Fiverr Community Forum

The Gig Economy and its identity crisis – Would you love or loathe a "Universal Gigger ID"? Will it come anyway?

Et tu, B̶r̶u̶t̶e̶ Quartz?
Here’s an interesting recent article on the gig economy, its identity problem and how digital ID could fix it.

Some quotes:

Digital ID could also help gig workers manage their “back office.” Many say a common difficulty is in managing taxes, hours worked, and benefits. Let’s say you drive for Uber, Lyft, and your local ride-share app. Having a singular identity across employers, rather than a different user account for every platform, could potentially enable better and more efficient experiences when filing taxes—or even allow portable benefits schemes that are geared toward gig workers.

A digital ID could help people find gigs that are best suited to them, too. Imagine for a moment a talent platform that uses your digital ID to access your resume and your micro-credentials. Now that it recognizes you’re a verified worker, it can help connect you with verified jobs. That means you could find your next gig faster—and your future contractor knows exactly who you are and how you’ve performed on previous platforms.

Whatcha think – good, evil or simply unavoidable? Like it, hate it, Big Brother?

1 Like

I live in the UK, where, among the many objections to the idea of a digital ID, we just don’t like the idea of ID. At all. There was an attempt a decade ago to introduce ID cards, which,to government, seemed like such a good idea.

The problem is that when you introduce ID, whatever kind of ID, you are taking identity out of the human … and putting it somewhere else entirely. With all the risks that involves.

We had ID cards during WW2 … it created a cottage industry in counterfeit.

Pretty sure it would do the same thing if introduced into a gig economy populated by IT specialists …


Terrible idea. However, creating a universal digital identity is part of what Facebook’s Libra cryptocurrency will do. In this case, it is coming…

The basic problem rests with the fact that having a universal digital identity is only really a tool used for censorship. i.e. There are already cases where people are fired from real life employment because of things they say out of work on social media.

There is also not an identity crisis in the gig economy. There is a common sense crisis.

Budget clients moan about poor quality work from budget sellers. Sellers moan at the same time about buyers who raise what are to others obvious red flags.

The whole idea of universal digital identity systems (in freelancing) rests with the fact that:

  • It is difficult to verify freelancer academic qualifications and skills
  • Supposedly, some freelancers sidestep taxes
  • Some freelancers use false identities
  • It is hard for freelancers to benefit from the social proof of their work on one platform when moving to another

That is all fine until you consider:

  • Mark Zuckerberg and other modern day tech Gods who want to bring in digital identity systems are predominantly university dropouts
  • Tech giants who want to usher in universal digital identity systems to clamp down on tax avoidance are the world’s biggest tax dodgers.
  • Verifying individual freelancer identities doesn’t stop those same freelancers from outsourcing work to others. (Meaning end clients still don’t know whom they are really working with.)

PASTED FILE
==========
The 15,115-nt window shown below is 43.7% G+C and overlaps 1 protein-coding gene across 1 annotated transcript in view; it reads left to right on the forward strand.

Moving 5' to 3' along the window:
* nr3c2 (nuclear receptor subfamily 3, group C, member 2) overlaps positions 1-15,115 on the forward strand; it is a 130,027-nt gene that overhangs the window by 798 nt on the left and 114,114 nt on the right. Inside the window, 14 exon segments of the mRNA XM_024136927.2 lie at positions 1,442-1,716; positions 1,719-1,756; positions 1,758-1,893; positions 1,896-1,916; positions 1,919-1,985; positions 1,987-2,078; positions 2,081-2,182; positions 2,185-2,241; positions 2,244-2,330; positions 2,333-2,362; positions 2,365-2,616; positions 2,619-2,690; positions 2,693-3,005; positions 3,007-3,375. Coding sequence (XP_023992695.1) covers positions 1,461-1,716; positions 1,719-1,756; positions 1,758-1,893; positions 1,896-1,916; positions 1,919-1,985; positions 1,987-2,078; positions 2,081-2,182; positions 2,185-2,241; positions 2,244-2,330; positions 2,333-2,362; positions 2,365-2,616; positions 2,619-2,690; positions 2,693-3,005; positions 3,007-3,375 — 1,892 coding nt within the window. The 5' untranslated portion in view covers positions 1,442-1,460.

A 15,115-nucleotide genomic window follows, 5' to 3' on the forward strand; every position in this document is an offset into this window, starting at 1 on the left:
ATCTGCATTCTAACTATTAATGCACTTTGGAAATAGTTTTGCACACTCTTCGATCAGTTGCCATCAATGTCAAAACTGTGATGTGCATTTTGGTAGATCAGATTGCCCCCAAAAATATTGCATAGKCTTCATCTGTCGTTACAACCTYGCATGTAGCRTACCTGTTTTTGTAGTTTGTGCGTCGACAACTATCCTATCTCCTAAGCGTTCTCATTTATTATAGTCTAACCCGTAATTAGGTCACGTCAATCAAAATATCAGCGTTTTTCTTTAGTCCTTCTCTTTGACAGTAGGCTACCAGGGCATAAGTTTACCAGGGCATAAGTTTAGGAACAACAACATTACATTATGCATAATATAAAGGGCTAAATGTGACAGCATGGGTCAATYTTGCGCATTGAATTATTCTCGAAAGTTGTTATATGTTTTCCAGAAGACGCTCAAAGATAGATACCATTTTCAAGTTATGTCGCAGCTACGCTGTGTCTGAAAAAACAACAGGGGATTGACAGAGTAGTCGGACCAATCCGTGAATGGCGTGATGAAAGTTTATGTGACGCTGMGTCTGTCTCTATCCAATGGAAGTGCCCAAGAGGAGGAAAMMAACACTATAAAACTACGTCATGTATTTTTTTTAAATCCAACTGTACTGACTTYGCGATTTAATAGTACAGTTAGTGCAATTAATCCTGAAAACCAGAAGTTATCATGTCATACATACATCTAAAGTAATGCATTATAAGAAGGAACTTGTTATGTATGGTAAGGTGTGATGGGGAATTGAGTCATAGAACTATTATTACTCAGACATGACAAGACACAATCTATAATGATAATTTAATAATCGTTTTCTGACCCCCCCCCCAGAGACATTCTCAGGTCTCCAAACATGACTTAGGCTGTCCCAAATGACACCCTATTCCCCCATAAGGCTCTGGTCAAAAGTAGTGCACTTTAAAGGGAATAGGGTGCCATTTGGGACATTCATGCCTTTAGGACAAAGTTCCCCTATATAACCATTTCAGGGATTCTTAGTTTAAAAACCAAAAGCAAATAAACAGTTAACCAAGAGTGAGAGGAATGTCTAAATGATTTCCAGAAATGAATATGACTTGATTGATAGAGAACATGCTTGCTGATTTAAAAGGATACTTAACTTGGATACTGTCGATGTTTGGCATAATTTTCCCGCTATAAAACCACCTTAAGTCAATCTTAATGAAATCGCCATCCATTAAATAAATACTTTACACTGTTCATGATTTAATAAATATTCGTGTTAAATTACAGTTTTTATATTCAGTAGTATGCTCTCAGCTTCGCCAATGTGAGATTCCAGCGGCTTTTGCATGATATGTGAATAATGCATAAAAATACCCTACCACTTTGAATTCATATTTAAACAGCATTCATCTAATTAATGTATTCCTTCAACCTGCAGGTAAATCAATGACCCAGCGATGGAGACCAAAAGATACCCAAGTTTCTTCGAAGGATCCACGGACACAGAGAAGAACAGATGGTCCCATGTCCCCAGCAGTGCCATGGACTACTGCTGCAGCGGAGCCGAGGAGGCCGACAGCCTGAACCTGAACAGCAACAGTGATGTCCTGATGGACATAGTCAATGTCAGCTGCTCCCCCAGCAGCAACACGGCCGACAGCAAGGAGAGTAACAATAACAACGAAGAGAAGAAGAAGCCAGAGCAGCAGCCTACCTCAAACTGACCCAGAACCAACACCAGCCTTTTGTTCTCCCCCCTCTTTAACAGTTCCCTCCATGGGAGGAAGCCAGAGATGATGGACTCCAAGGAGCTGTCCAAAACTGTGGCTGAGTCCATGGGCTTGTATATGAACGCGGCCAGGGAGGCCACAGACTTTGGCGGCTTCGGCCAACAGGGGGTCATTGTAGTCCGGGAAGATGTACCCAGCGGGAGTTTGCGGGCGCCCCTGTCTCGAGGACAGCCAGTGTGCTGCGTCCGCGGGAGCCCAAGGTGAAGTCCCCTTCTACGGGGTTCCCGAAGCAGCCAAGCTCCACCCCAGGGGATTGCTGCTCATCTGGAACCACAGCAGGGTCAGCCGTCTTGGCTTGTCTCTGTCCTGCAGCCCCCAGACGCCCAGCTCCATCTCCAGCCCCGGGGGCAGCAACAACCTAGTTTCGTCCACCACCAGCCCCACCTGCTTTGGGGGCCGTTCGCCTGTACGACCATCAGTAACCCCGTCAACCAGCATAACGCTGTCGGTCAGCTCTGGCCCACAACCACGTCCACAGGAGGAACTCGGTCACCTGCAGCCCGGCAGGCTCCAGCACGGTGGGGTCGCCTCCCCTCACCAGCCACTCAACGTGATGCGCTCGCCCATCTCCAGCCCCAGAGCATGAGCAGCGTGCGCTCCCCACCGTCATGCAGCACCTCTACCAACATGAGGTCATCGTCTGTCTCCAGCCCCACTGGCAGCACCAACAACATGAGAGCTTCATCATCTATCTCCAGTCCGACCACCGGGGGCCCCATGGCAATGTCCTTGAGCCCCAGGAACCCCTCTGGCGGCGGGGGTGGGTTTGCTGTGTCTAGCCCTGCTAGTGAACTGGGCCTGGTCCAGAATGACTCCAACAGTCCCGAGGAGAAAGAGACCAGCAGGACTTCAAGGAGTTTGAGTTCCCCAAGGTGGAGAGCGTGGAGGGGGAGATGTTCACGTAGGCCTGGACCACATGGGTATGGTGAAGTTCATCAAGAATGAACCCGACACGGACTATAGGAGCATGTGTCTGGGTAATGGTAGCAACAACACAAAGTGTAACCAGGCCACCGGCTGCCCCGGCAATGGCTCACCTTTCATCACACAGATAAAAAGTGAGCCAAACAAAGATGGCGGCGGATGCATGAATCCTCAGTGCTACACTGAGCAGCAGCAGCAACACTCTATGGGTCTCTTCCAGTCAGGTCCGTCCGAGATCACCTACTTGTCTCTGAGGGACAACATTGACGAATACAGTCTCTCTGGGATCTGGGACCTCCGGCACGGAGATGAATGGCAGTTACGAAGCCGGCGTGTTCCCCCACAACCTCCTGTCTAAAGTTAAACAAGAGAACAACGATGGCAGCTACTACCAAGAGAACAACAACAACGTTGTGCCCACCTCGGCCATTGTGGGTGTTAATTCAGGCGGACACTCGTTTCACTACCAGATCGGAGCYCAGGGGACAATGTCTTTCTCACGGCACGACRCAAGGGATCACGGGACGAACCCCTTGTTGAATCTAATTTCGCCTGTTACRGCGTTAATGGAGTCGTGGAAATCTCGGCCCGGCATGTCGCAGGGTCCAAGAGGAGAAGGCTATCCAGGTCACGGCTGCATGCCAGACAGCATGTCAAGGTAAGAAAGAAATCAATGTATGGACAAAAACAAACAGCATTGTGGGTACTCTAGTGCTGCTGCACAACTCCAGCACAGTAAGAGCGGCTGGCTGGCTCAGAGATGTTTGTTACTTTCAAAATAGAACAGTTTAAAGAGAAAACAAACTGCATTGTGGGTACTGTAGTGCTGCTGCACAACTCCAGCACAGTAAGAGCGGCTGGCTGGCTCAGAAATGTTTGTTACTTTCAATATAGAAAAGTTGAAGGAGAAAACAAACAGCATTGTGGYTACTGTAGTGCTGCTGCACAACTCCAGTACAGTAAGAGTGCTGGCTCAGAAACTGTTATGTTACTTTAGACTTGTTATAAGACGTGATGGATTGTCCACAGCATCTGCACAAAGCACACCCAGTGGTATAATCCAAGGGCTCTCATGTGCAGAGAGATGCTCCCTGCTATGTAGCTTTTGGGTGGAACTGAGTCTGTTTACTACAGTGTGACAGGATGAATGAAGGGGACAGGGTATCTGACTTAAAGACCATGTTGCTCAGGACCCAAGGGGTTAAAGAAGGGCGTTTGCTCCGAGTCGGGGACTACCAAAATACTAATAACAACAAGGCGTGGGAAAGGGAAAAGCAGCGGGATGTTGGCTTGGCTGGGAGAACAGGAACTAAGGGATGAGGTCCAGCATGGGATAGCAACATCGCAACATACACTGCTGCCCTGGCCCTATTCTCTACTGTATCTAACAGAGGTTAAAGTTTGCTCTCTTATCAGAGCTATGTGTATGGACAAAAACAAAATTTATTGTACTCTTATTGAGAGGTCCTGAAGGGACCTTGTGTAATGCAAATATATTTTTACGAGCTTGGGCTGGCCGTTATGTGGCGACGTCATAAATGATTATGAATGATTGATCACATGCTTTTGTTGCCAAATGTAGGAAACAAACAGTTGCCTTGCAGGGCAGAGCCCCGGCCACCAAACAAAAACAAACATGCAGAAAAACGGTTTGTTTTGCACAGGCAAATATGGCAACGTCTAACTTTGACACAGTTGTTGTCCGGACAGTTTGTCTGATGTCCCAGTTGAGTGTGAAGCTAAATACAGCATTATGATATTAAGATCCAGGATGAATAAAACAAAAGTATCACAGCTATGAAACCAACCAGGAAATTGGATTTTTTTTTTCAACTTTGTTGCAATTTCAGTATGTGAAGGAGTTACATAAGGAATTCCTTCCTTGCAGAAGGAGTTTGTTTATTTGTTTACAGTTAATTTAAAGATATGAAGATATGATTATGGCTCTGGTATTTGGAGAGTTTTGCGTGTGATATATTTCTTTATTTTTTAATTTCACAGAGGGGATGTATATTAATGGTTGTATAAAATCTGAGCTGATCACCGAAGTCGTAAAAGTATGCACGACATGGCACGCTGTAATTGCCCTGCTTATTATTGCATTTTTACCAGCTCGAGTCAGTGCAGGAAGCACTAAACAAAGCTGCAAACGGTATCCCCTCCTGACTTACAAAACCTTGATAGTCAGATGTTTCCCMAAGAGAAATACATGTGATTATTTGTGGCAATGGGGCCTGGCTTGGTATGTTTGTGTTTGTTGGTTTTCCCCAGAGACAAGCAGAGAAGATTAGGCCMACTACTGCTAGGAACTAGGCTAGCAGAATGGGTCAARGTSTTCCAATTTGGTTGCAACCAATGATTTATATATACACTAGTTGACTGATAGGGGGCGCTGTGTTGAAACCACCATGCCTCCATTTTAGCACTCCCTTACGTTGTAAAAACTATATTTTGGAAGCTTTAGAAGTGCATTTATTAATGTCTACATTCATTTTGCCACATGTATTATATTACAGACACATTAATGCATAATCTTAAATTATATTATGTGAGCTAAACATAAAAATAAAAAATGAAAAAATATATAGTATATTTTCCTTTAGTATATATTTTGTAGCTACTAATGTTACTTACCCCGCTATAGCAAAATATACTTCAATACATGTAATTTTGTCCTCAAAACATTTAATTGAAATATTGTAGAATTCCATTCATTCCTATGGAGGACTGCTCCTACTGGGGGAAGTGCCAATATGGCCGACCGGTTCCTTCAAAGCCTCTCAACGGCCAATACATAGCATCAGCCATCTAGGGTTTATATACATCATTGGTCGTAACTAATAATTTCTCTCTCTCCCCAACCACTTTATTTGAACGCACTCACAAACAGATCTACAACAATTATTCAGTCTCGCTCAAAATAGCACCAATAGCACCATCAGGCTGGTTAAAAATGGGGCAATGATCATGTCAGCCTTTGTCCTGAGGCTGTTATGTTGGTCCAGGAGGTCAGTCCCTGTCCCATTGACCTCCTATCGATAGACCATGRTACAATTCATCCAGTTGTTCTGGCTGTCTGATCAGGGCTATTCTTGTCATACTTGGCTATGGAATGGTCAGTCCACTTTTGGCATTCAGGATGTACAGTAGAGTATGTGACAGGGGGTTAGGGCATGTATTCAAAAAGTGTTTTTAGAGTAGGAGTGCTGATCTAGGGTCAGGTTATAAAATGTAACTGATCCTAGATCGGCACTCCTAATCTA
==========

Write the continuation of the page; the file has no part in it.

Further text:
• Many freelancers experience ‘psycho’ clients occasionally who find ways to harass them off-platform on social media etc. Universal digital identity would, therefore, give anyone who doesn’t like you for whatever reason, tools to sully your reputation all across the so-called gig economy, not just on a single platform.

Basically, it is a bad idea. It is also one reason why a top trend among serious freelancers at present, is to get away from the increasingly monopolized gig-economy before it becomes a full-blown technocracy.


Some very good points and I basically agree with all of them - not quite sure I understand the university dropout one, so I can’t agree or disagree but I won’t ask ;).

To me, like with cash, it looks as if we, as societies, are increasingly being sold giving up our freedom as freedom, and that even many who understand the differences in the worth of the various “freedoms” cave for the sake of convenience.

Independent of the massive security risk and Orwellian atmosphere that universal ID evokes, it will contribute to the standardisation of human beings, will lead to real people being even much more careful about what they do, say, and ultimately think, and becoming “universalIDeal” virtual personae.
And there’s no escape. You will change over the course of your life, but the universal ID (and the web around it) won’t forget or forgive.

1 Like

This! ^^^^ It’s bad enough having a psycho harassing you online when he or she doesn’t know who you are, but still finds ways to make you stressed out.

I was just reading about a trait of some slightly unbalanced people who enjoy the pleasure they get from hiring someone and then finding fault with them and raising a huge commotion about some made up problem. There are many such people who always, without fail, cause big problems for anyone they hire, or who go into restaurants and find a problem and raise hell, demand to talk to the manager, or boss the server around abusively.

Waiters, waitresses, store clerks, and other such workers who deal with the public as part of their jobs, become good at recognizing this trait.

You can also know exactly who someone is that you hire and still have them do a terrible job or not do it correctly.

1 Like